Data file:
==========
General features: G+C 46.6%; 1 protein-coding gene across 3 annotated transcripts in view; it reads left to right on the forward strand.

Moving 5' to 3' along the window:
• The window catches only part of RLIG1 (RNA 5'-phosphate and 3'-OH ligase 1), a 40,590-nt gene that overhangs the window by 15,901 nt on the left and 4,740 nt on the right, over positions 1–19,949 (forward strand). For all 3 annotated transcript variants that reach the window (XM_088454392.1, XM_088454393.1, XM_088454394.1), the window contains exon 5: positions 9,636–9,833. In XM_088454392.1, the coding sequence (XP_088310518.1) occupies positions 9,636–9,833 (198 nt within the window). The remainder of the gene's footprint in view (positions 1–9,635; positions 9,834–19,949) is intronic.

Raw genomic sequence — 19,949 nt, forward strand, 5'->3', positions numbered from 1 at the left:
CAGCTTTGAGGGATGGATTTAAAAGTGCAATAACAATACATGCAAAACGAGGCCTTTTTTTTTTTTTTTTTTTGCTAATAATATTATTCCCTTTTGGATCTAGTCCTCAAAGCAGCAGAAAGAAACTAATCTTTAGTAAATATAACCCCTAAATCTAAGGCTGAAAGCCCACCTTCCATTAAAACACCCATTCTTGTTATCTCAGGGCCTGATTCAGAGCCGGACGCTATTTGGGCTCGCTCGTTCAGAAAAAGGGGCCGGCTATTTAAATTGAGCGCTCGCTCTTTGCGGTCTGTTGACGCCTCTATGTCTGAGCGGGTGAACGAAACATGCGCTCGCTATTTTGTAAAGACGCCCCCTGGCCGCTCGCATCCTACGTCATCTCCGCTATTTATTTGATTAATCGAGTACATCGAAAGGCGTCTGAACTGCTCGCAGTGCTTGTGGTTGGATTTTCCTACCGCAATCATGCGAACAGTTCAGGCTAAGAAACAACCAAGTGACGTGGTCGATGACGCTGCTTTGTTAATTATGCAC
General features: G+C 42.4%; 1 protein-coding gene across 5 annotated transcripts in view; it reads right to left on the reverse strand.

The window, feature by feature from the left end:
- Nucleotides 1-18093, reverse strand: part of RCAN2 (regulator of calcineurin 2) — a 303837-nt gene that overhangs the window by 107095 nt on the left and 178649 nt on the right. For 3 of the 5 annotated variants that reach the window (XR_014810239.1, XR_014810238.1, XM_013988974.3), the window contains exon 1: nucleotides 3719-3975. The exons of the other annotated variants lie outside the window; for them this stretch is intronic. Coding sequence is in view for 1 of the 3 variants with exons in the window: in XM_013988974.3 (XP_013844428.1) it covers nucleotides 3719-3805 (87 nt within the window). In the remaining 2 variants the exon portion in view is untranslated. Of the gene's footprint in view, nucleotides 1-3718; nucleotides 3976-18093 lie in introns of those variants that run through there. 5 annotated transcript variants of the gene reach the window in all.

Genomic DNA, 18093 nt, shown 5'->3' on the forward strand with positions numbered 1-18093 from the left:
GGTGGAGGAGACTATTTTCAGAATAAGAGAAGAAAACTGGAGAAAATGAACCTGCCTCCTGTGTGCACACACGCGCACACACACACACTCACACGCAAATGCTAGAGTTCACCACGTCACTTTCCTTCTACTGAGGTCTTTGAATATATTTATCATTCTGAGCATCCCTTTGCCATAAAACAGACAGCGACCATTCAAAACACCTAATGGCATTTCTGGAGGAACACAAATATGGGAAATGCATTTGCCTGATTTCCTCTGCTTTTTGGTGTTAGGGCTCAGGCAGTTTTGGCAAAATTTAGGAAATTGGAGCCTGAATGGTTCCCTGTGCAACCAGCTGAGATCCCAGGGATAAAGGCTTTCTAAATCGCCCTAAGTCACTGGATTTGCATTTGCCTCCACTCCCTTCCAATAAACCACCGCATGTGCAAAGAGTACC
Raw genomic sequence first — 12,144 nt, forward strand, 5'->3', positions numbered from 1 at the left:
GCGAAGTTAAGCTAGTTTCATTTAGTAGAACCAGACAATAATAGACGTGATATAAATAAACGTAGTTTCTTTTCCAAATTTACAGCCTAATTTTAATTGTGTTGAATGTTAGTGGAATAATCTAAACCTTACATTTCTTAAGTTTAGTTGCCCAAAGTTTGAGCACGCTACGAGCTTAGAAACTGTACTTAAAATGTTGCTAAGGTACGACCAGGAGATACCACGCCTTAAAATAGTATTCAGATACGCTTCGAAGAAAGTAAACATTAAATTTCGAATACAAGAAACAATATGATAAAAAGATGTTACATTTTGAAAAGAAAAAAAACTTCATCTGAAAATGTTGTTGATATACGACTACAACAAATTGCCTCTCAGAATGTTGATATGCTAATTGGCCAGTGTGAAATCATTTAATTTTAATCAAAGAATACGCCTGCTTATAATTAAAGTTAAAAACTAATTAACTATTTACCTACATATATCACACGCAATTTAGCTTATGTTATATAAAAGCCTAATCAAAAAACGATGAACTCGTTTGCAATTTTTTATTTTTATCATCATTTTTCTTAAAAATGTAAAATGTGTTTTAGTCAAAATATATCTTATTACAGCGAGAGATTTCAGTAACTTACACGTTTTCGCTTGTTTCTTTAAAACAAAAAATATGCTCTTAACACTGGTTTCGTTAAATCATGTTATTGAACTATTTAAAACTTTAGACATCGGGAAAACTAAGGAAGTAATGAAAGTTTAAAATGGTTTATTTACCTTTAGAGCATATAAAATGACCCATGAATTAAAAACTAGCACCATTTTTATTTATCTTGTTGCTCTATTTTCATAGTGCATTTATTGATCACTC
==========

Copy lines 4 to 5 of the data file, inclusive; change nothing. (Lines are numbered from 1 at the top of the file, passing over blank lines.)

Raw genomic sequence — 19,949 nt, forward strand, 5'->3', positions numbered from 1 at the left:
CAGCTTTGAGGGATGGATTTAAAAGTGCAATAACAATACATGCAAAACGAGGCCTTTTTTTTTTTTTTTTTTTGCTAATAATATTATTCCCTTTTGGATCTAGTCCTCAAAGCAGCAGAAAGAAACTAATCTTTAGTAAATATAACCCCTAAATCTAAGGCTGAAAGCCCACCTTCCATTAAAACACCCATTCTTGTTATCTCAGGGCCTGATTCAGAGCCGGACGCTATTTGGGCTCGCTCGTTCAGAAAAAGGGGCCGGCTATTTAAATTGAGCGCTCGCTCTTTGCGGTCTGTTGACGCCTCTATGTCTGAGCGGGTGAACGAAACATGCGCTCGCTATTTTGTAAAGACGCCCCCTGGCCGCTCGCATCCTACGTCATCTCCGCTATTTATTTGATTAATCGAGTACATCGAAAGGCGTCTGAACTGCTCGCAGTGCTTGTGGTTGGATTTTCCTACCGCAATCATGCGAACAGTTCAGGCTAAGAAACAACCAAGTGACGTGGTCGATGACGCTGCTTTGTTAATTATGCAC